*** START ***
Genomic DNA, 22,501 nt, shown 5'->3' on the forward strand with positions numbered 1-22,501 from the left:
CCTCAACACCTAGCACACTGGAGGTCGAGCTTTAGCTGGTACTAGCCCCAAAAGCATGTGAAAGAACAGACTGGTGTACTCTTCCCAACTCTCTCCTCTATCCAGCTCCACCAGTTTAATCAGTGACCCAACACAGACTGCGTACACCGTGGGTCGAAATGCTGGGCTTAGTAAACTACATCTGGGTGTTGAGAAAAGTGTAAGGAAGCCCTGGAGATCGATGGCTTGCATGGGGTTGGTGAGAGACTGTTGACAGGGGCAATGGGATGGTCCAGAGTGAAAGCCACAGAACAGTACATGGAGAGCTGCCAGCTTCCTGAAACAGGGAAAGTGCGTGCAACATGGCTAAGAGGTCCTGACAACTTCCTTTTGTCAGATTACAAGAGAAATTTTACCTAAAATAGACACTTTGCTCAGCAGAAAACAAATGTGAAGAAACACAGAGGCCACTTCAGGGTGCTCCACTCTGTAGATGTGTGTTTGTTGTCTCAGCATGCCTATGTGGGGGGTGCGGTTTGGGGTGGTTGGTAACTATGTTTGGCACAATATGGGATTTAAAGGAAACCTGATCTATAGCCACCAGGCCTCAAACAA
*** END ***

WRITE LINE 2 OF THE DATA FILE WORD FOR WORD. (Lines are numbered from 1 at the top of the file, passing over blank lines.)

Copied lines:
CCTCAACACCTAGCACACTGGAGGTCGAGCTTTAGCTGGTACTAGCCCCAAAAGCATGTGAAAGAACAGACTGGTGTACTCTTCCCAACTCTCTCCTCTATCCAGCTCCACCAGTTTAATCAGTGACCCAACACAGACTGCGTACACCGTGGGTCGAAATGCTGGGCTTAGTAAACTACATCTGGGTGTTGAGAAAAGTGTAAGGAAGCCCTGGAGATCGATGGCTTGCATGGGGTTGGTGAGAGACTGTTGACAGGGGCAATGGGATGGTCCAGAGTGAAAGCCACAGAACAGTACATGGAGAGCTGCCAGCTTCCTGAAACAGGGAAAGTGCGTGCAACATGGCTAAGAGGTCCTGACAACTTCCTTTTGTCAGATTACAAGAGAAATTTTACCTAAAATAGACACTTTGCTCAGCAGAAAACAAATGTGAAGAAACACAGAGGCCACTTCAGGGTGCTCCACTCTGTAGATGTGTGTTTGTTGTCTCAGCATGCCTATGTGGGGGGTGCGGTTTGGGGTGGTTGGTAACTATGTTTGGCACAATATGGGATTTAAAGGAAACCTGATCTATAGCCACCAGGCCTCAAACAA